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DetailsAnalysis of strategic culture facilitates a comprehensive understanding of a nation’s security identity and patterns of policy conduct. Though strategic culture changes over time, why and how these mutations take place has not been researched much so far. This book sheds light on the reasons why specific features of a country’s strategic thinking remain rigid while others transform. The national strategic cultures of post-communist Eastern Europe have been exposed to a panoply of shocks and shifts. Romania’s communist regime cultivated a uniquely thorny relationship with the Soviet Union, which facilitated the development of a national security narrative legitimizing a highly isolationist foreign policy. These factors have heavily weighed on Romanian post-communist strategic thinking and complicated the transition process. At first glance, Romania went through an astonishing adaptation to novel security challenges. Ultimately, however, its traditional national strategic thinking remained in some ways constant. Core features of Romania’s strategic culture—such as the state-nation constellation—were the most resilient to change. In contrast, the intermediary features—such as the understanding of security and role conception—as well as outer layers—such as the foreign policy orientation and guidelines to using force—of strategic culture were more prone to influence by shocks, shifts, and norm entrepreneurs.
About the authorDr Iulia-Sabina Joja studied political science and international relations in Berlin, Bucharest, and London. She works as a consultant for Euro-Atlantic security and is currently a Hanns Seidel Foundation post-doctoral fellow at the Center for Military History and Social Sciences of the Bundeswehr in Potsdam. Joja also teaches European studies and governance at the Bucharest University of Economic Studies. She previously worked as an advisor for NATO and the Romanian presidential administration.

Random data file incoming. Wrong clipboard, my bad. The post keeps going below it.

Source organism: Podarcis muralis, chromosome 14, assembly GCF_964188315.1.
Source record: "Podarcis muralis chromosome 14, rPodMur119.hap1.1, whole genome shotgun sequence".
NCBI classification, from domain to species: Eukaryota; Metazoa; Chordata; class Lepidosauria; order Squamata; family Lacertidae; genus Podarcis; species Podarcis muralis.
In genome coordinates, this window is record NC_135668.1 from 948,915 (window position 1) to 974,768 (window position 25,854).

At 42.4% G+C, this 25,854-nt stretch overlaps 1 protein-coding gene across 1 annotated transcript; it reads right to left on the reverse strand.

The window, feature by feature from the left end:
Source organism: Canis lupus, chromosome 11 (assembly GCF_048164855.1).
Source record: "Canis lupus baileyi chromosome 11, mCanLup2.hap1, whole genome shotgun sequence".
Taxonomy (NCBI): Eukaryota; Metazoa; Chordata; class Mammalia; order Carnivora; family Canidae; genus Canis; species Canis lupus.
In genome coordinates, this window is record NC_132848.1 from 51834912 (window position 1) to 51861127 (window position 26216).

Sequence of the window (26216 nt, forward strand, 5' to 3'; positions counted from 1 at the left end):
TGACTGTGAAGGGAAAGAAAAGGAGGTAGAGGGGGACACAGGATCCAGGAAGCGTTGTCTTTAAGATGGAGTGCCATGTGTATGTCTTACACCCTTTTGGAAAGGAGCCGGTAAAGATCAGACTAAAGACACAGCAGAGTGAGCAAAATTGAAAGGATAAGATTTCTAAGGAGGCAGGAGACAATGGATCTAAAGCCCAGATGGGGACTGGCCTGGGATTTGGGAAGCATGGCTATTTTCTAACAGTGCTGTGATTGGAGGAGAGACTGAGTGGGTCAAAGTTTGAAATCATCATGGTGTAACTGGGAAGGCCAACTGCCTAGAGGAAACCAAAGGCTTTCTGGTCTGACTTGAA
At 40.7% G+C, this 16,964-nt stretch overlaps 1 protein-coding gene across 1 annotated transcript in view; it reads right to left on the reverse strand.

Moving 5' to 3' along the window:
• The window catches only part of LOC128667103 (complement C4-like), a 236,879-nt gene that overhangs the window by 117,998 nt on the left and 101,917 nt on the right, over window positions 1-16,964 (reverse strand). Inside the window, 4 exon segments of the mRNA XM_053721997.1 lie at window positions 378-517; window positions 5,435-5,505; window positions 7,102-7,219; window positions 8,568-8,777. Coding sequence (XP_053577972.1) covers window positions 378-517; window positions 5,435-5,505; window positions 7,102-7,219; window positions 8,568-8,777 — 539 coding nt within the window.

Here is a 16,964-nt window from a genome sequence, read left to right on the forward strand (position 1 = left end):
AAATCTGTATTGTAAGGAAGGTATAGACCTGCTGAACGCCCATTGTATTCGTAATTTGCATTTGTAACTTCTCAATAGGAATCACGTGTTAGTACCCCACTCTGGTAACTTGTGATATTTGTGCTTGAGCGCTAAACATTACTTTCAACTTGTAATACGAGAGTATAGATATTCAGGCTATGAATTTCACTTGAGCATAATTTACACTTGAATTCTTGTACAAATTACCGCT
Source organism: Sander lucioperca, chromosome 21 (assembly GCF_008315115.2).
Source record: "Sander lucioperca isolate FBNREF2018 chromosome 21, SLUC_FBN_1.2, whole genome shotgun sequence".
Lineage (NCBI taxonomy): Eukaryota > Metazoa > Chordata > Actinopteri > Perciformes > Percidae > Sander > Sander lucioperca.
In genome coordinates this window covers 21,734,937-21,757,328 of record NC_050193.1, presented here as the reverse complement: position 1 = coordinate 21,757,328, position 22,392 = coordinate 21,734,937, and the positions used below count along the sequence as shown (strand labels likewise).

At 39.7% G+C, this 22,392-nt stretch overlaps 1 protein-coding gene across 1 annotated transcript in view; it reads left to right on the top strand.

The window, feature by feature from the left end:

The author of the foreword:
Dr Heiko Biehl heads the Department of Military Sociology at the Center for Military History and Social Sciences of the Bundeswehr in Potsdam.
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Stimmen zum Buch"Dr. Joja has performed an invaluable service. Understanding strategic culture is vital to defining national interest, thinking about alliances, and forging and protecting a nation’s identity. This is all especially the case in the post-communist world. Dr. Joja’s research is thorough, her methodology clear and rigorous. The result is a book of exceptional value to academics and policymakers alike. Serious work in this area is long overdue. Dr. Joja’s book is an important step toward closing gaps and inspiring essential discussion and debate."—Dr. Jeffrey Gedmin, former President/CEO of Radio Free Europe/Radio Liberty and Editor-In-Chief, The American Interest